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Thread: 67 rear end negative camber prob...

  1. #1

    67 rear end negative camber prob...

    My 67 is quite stock and sits low with tired torsions. It is a nice profile and it has a few cornering advantages.

    However, I am wanting to upgrade my cars stock chrome steel 4.5 X 15 wheel and tire combo. Before I do so...I would like to get my cars rear end much closer to 1 degree of neg camber.

    It is probable that my car will require new torsions and shocks. I am prepared for the larger ticket items, but not knowledgeable as to correcting the camber problem. I would like to do this without elevating the car to US bumper height requirements.

    Are there any options that you guys can recommend? I would like to maintain the cars very stock condition and keep the lower profile.

    But, performance is paramount over the cars original status.

    Thanks in advance for you experience and thoughts. Shawn
    67 coupe roller
    99 M96 2.5 litre
    early911s reg 447
    R Gruppe 399

  2. #2
    Goldmember ttweed's Avatar
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    Shawn-

    In all likelihood, your bushings in the rear are a big part of the problem. I don't think they make a Neatrix replacement for the SWB cars, and your alternative is to buy entire new spring plate assemblies from the factory (mucho $$$).

    Like you, performance was foremost for me over originality, so I bought the adjustable spring plates from Swayaway for the SWB and installed them with the plastic bushings. This also gives you the added bonus of more easily adjusting the rear ride height for corner balancing.

    You might as well upgrade to 21/26 torsion bars "while you're in there".

    TT
    Tom Tweed
    Early S Registry #257
    R Gruppe #232
    Rennlist Founding Member #990416-1164
    PCA National DE Instructor
    Read my surf novel!

  3. #3

    thanks TT...

    for your reply. I was hoping to hear from you on this. Any other "while your in there" suggestions? I need to address the shocks as well.

    Shawn.
    67 coupe roller
    99 M96 2.5 litre
    early911s reg 447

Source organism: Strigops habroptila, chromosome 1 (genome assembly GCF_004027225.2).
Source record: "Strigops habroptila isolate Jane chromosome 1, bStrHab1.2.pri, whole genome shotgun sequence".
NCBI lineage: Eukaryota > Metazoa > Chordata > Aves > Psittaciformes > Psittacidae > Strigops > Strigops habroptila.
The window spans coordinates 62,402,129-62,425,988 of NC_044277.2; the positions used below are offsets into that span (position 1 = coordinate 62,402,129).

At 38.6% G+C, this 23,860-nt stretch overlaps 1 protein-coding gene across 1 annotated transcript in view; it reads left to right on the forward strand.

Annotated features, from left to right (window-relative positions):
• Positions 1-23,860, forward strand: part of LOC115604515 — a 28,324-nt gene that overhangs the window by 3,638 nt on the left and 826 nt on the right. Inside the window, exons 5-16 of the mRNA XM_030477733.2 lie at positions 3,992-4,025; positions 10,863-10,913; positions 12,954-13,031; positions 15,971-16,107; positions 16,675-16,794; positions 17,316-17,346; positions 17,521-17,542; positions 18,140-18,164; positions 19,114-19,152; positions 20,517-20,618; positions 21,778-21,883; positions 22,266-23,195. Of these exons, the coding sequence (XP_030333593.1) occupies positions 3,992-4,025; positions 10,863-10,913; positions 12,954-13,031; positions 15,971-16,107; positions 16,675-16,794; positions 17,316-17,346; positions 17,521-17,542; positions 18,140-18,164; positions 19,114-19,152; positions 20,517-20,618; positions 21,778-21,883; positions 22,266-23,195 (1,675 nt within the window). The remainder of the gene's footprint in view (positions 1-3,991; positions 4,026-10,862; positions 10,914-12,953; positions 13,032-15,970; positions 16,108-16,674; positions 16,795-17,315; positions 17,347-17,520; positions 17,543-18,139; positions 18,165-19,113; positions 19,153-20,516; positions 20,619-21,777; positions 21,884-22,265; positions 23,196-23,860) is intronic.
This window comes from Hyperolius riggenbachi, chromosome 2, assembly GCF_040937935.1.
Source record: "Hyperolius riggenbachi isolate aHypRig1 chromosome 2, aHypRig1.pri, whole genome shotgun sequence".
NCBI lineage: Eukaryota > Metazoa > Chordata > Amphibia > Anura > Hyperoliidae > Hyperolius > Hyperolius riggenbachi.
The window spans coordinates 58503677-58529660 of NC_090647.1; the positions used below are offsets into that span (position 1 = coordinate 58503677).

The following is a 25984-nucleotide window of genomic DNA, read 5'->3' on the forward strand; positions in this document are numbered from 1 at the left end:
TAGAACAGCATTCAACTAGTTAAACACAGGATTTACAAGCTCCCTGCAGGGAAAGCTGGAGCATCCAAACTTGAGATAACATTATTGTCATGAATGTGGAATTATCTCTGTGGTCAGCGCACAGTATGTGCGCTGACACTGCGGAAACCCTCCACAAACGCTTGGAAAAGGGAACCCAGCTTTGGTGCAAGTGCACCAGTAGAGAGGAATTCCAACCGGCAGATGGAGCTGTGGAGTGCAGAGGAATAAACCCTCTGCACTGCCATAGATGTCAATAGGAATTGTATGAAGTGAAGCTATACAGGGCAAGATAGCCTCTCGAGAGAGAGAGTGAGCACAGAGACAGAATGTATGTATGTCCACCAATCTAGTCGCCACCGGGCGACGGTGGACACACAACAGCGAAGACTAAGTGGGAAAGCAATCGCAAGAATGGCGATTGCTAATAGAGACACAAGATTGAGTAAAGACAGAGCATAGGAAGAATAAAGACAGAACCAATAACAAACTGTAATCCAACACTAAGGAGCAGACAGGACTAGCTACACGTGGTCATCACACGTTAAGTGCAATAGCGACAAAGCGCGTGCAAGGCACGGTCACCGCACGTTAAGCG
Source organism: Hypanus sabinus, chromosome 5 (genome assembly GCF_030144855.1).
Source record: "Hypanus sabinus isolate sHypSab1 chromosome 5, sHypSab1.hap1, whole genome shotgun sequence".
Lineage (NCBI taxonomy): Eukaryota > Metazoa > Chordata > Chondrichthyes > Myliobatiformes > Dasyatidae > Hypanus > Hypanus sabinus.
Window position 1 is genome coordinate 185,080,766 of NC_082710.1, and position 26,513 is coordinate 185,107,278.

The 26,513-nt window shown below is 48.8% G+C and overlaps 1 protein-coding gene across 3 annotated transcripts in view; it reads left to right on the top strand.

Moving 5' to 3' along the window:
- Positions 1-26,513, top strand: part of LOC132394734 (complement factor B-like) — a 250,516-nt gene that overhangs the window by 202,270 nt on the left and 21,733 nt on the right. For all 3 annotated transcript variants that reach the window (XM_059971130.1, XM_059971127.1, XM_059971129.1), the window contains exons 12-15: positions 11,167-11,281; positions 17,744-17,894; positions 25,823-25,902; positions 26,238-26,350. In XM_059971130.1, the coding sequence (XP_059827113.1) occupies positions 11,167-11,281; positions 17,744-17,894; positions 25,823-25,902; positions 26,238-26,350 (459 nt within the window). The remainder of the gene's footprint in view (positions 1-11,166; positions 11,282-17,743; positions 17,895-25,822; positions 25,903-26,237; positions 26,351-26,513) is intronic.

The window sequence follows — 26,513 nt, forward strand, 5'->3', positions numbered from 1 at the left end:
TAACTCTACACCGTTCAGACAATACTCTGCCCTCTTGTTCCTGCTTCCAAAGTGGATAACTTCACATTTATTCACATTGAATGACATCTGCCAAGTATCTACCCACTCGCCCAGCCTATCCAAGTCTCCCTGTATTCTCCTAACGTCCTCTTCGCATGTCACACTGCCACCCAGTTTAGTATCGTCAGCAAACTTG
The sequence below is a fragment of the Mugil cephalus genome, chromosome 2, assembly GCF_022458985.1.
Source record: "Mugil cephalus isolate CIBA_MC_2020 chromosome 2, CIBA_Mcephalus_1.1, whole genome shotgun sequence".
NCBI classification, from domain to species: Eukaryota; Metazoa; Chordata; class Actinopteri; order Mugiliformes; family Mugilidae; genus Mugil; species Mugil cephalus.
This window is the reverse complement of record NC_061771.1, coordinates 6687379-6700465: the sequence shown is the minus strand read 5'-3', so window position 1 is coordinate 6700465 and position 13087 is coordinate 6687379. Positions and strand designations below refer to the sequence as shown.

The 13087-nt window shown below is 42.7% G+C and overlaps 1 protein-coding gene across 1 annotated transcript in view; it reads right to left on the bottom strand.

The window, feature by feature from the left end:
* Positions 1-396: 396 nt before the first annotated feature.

R Gruppe 399

  4. #4
    Shawn,
    I recently rebuilt the rear suspension on my 67. When I separated the spring plate from the trailing arm, the mating surfaces were so full scale and crude that the alignment adjusting bolts were not able to make the full range of adjustments. So, clean these mating surfaces and check your adjusting bolt eccentrics and slots and make sure they are'nt worn out. I have my car lowered to the point where the top of the rear tire is flush with the fender opening (25" diam tire) with camber adj maxed out, I have 1 1/2 neg camber. I used Koni's with no complaints, but have nothing to compare to. I also used aftermarket plastic bushings on stock spring plates. I used alot of silicon grease but still have creaking going on back there especially in cold weather. Ride is definitely harsher over stock rubber bushings but not objectionally so.

    Wolfgang

  5. #5
    Goldmember ttweed's Avatar
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    Re: thanks TT...

    Originally posted by Shawn
    Any other "while your in there" suggestions? I need to address the shocks as well.
    Buy new Konis from Jason or Chuck and you'll be set on the shocks (except for the pain in your wallet).

    Remember that as your T-bars took a set over the years and the bushings deformed. the rear end sagged, the chassis lowered, and your wheels took on more negative camber. Replacing the bushings will help that and all the t-bars may need is re-indexing for the right ride height. If they aren't cracked and the splines are in good shape, you can probably re-use them, if you don't want to drop the $4-600 on new bars.

    As Wolf said, if you can clean up the spring plates and your camber eccentrics aren't worn out, you could even re-use your stock ones by fitting plastic bushings. These will have to be turned on a lathe for proper fit, though, and you won't have the advantage of easy adjustment of final ride height for corner balancing.

    While you're in there, I would go ahead and get one of the 18mm rear ARBs from the '74-77 911S and fit that with new plastic bushings (heavy on the silicon grease with those, too, per Wolf's note), and get either a front 18mm ARB from the '76-78 Turbos, or buy an 19mm adjustable bar and set it on full soft to start. I have found both the stock bars used for $75 each at recyclers and swap meets, or the Weltmeister adjustable is around $200, with the advantage that you can tune your handling better.

    Then get a good alignment and some 7" Fuchs with 205/50-15 Falken Azenis and you'll be ready to rock (after you roll the fender lips.)